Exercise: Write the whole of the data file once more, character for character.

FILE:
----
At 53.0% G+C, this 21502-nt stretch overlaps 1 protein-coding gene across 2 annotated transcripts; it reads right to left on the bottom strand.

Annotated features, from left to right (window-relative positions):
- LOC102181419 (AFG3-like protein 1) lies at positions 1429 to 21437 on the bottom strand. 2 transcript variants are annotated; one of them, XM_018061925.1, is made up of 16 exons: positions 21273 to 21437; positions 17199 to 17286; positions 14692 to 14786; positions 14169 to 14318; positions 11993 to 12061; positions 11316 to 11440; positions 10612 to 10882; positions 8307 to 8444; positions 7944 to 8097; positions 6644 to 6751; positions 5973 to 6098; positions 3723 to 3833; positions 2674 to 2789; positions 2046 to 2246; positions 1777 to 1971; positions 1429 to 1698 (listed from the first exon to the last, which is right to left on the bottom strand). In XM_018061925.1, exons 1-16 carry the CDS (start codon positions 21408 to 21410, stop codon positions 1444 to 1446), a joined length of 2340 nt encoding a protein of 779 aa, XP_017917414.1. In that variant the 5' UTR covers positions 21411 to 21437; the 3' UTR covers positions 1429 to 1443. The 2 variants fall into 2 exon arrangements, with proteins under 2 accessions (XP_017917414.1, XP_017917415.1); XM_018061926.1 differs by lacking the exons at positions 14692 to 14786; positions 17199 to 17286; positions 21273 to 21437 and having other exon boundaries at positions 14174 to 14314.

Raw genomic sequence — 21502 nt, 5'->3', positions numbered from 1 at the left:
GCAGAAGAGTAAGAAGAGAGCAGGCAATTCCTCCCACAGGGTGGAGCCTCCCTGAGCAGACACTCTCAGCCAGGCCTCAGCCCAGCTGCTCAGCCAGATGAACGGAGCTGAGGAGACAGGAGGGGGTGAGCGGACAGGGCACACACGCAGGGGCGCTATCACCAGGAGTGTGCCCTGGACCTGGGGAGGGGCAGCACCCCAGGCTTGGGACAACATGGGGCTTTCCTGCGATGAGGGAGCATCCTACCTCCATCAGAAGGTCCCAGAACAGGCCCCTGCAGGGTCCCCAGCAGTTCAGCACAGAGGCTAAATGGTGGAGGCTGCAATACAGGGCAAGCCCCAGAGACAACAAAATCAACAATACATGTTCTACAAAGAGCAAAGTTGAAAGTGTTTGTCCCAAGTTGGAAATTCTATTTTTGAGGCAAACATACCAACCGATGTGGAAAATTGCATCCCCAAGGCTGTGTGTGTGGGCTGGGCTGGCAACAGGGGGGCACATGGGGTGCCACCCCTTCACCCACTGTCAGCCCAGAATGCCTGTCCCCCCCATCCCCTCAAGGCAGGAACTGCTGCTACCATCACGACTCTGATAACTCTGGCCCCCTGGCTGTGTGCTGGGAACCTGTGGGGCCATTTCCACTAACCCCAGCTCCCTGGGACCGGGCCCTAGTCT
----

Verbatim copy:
At 53.0% G+C, this 21502-nt stretch overlaps 1 protein-coding gene across 2 annotated transcripts; it reads right to left on the bottom strand.

Annotated features, from left to right (window-relative positions):
- LOC102181419 (AFG3-like protein 1) lies at positions 1429 to 21437 on the bottom strand. 2 transcript variants are annotated; one of them, XM_018061925.1, is made up of 16 exons: positions 21273 to 21437; positions 17199 to 17286; positions 14692 to 14786; positions 14169 to 14318; positions 11993 to 12061; positions 11316 to 11440; positions 10612 to 10882; positions 8307 to 8444; positions 7944 to 8097; positions 6644 to 6751; positions 5973 to 6098; positions 3723 to 3833; positions 2674 to 2789; positions 2046 to 2246; positions 1777 to 1971; positions 1429 to 1698 (listed from the first exon to the last, which is right to left on the bottom strand). In XM_018061925.1, exons 1-16 carry the CDS (start codon positions 21408 to 21410, stop codon positions 1444 to 1446), a joined length of 2340 nt encoding a protein of 779 aa, XP_017917414.1. In that variant the 5' UTR covers positions 21411 to 21437; the 3' UTR covers positions 1429 to 1443. The 2 variants fall into 2 exon arrangements, with proteins under 2 accessions (XP_017917414.1, XP_017917415.1); XM_018061926.1 differs by lacking the exons at positions 14692 to 14786; positions 17199 to 17286; positions 21273 to 21437 and having other exon boundaries at positions 14174 to 14314.

Raw genomic sequence — 21502 nt, 5'->3', positions numbered from 1 at the left:
GCAGAAGAGTAAGAAGAGAGCAGGCAATTCCTCCCACAGGGTGGAGCCTCCCTGAGCAGACACTCTCAGCCAGGCCTCAGCCCAGCTGCTCAGCCAGATGAACGGAGCTGAGGAGACAGGAGGGGGTGAGCGGACAGGGCACACACGCAGGGGCGCTATCACCAGGAGTGTGCCCTGGACCTGGGGAGGGGCAGCACCCCAGGCTTGGGACAACATGGGGCTTTCCTGCGATGAGGGAGCATCCTACCTCCATCAGAAGGTCCCAGAACAGGCCCCTGCAGGGTCCCCAGCAGTTCAGCACAGAGGCTAAATGGTGGAGGCTGCAATACAGGGCAAGCCCCAGAGACAACAAAATCAACAATACATGTTCTACAAAGAGCAAAGTTGAAAGTGTTTGTCCCAAGTTGGAAATTCTATTTTTGAGGCAAACATACCAACCGATGTGGAAAATTGCATCCCCAAGGCTGTGTGTGTGGGCTGGGCTGGCAACAGGGGGGCACATGGGGTGCCACCCCTTCACCCACTGTCAGCCCAGAATGCCTGTCCCCCCCATCCCCTCAAGGCAGGAACTGCTGCTACCATCACGACTCTGATAACTCTGGCCCCCTGGCTGTGTGCTGGGAACCTGTGGGGCCATTTCCACTAACCCCAGCTCCCTGGGACCGGGCCCTAGTCT